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Times Editor Chris Lopez's weblog

Tuesday, June 07, 2005

More on Downing Street memo

Coincidentally, the issue of whether the U.S. press did due diligence in reporting on the Downing Street memo is the subject of this online chat at the Washington Post.


Blogger neonormal said...

The May 23, 2004 Editor and Publisher story "Pew Survey Finds Moderates, Liberals Dominate News Outlets" by Aya Kawano proves the liberal media bias is real. Everyone in the industry knows it.

There are scant few conservatives on most papers, including the Times staff as far as I can tell. There are few military veterans working as reporters in comparison to the general population as well. And there are even fewer of each on the editorial boards.

The reasons for these demographic anomalies aren’t so clear, but the reality is. The following excerpt on the Pew report is fairly clear.

While most of the journalists, like many Americans, describe themselves as "moderate," a far higher number are "liberal" than in the general population.

At national organizations (which includes print, TV and radio), the numbers break down like this: 34% liberal, 7% conservative. At local outlets: 23% liberal, 12% conservative. At Web sites: 27% call themselves liberals, 13% conservatives.

This contrasts with the self-assessment of the general public: 20% liberal, 33% conservative.

The reason the memo story has not been picked up lies elsewhere. Anyone who thinks it is because there is no liberal bias is throwing red herrings.

The reason may be the public has had enough of memos for quite some time.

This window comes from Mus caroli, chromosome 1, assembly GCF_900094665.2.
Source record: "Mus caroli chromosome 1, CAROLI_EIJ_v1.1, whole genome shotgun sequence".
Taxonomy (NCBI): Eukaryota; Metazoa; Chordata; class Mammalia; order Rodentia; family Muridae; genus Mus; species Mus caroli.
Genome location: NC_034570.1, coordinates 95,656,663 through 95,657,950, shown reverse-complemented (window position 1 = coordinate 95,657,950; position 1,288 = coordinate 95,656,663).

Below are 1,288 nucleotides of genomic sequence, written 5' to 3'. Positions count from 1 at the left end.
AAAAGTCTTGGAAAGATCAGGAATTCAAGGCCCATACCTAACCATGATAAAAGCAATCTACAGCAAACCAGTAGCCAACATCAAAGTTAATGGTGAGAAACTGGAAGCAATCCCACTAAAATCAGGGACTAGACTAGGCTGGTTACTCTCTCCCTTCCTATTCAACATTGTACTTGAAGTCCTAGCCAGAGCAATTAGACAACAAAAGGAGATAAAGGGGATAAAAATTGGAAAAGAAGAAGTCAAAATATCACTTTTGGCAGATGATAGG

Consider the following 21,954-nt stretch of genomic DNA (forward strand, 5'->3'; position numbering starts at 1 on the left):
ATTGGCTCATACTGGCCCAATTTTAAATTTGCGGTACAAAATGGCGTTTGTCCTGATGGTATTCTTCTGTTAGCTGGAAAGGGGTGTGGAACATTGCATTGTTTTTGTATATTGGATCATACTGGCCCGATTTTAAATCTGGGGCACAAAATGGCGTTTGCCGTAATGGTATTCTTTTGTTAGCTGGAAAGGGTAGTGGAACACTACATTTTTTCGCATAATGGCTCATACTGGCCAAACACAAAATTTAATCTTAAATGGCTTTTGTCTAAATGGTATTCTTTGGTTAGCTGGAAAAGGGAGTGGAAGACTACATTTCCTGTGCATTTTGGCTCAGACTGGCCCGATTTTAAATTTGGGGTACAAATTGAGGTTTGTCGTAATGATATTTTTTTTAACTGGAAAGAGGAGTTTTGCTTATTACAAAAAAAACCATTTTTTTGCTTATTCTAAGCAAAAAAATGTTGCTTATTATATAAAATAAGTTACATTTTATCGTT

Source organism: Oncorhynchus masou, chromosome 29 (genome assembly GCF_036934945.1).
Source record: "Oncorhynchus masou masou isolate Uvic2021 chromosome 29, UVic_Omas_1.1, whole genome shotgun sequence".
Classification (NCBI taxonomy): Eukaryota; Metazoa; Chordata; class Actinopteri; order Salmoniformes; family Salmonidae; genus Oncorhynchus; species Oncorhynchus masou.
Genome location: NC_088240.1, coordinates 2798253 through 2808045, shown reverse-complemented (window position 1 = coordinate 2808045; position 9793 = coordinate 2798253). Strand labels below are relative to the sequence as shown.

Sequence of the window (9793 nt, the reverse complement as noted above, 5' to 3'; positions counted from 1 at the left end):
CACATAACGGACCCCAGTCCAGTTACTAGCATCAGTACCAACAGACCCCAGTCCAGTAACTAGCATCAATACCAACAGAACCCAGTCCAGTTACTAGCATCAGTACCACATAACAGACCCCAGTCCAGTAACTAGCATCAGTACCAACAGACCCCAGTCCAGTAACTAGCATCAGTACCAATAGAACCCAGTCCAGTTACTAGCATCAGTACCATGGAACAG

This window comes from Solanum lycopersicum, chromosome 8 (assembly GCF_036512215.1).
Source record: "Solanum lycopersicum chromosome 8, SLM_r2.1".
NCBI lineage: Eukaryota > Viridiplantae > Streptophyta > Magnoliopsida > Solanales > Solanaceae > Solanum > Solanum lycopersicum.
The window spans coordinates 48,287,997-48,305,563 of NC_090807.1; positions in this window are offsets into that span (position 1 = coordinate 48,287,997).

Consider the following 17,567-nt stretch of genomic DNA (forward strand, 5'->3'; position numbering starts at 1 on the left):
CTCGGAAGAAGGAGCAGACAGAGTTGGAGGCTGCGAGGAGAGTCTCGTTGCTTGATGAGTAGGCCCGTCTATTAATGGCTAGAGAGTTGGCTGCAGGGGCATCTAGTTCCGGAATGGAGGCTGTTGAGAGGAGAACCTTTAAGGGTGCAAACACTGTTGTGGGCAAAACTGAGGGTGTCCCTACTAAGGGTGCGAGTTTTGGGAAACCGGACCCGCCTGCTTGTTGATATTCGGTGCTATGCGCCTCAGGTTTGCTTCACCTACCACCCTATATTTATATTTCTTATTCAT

One thing is for sure though, the editorial boards don’t think it is newsworthy or we would be reading more about it.

Any reporter will tell you what the definition of news is: News is what his editor tells him it is.

Editors decide what we read, not the reporters.

3:57 PM  
Blogger Chris Lopez, Times Editor said...

The notion that editors, not reporters decide what we read is not true, at least from the standpoint of story development. And if you were to know me as an individual, you would not come to the conclusion that I am a liberal nor would you come to the conclusion that I am a conservative. It's too easy to paint pictures along those ideologies. I know it's convenient, but it's not reality. At least for this journalist. Back to who decides what we read in newspapers. My reporting days are extensive, more extensive than my management career so I'm comfortable talking from a reporter's mindset. As a reporter, I find the stories, I develop them, I interview the subject, I do the digging into public records, I write the stories. True, editors will decide story placement, where a story plays in the paper based on other stories being looked at. Good editors, who have a reporting background and are comfortable talking from a reporting position, also will help with the reporting and writing process by asking probing questions and offering helpful tips that the reporter can utitilize. The goal for any reporter worth anything is to write for the front page of the newspaper. So you hunt for stories that you think have the level of interest and information that will land you on the front page. There is nothing secret, there is no conspiracy on how to handle the news or what to put into a newspaper. That's a nice storyline for a movie script, but it doesn't wash in the real world. Hope this helps bring some insight into the world of journalism and newspapers. Are there exceptions? Of course. Every industry has its bad apples. But as we know, bad apples aren't the norm but are the exception, in journalism and in everything else.